'It was so exciting, Mum' exclaimed Penny 'Terry was really great. The best player on the pitch. He scored three goals and the second one was a real blinder. The Hoofers won 3-2. Terry says that he was approached after the game by a Leyton Orient scout.'
'My goodness. He must be good. Perhaps he will get an offer to play in their team.'
'No, he's too young for that but they have an under 16 squad and he's going for training tomorrow'.
'And how is school?'
'Okay. A few new faces but much the same. It's good to be back. I must tell Dad about Terry.'
Sylvia Smythe was pleased but worried at the same time. Penny was so young to be involved with a boy and, apart from football, he had not many prospects. However Penny was so happy about it and football was a way of having a great career for a while.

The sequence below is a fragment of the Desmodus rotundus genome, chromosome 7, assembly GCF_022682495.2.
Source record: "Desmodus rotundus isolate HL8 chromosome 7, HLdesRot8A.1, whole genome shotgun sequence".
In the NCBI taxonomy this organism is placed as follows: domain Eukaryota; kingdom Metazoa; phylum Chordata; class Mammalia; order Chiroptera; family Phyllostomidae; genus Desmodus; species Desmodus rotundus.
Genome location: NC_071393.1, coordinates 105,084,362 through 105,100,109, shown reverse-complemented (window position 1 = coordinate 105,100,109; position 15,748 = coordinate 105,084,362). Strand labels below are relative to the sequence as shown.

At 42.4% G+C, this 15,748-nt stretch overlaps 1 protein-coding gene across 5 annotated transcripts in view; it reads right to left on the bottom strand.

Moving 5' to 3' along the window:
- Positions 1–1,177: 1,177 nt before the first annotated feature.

Rupert Smythe didn't say much. His daughter was a bit like her mother, whereas her brother Sebastien - or Seb as both his children insisted in calling him - might have a more solid career. Penny's liking for art and gymnastics didn't offer much of a future. But Rupert was pleased that Penny was attractive to boys. It made such a difference to a girl's life.
'So, we might see Terry on the TV someday' he said encouragingly 'and you have a real knack with the latest art trends. But you are so young Penny. You should keep your options open a bit.'
'Oh Dad! You are a drag. I am going to enjoy myself when I get the chance.'
So the prospect dawned on Rupert and Sylvia Smythe that they would have to meet Terry's parents. Rupert knew he had left wing views that would clash with his Tory opinions. The future might have plenty of pitfalls.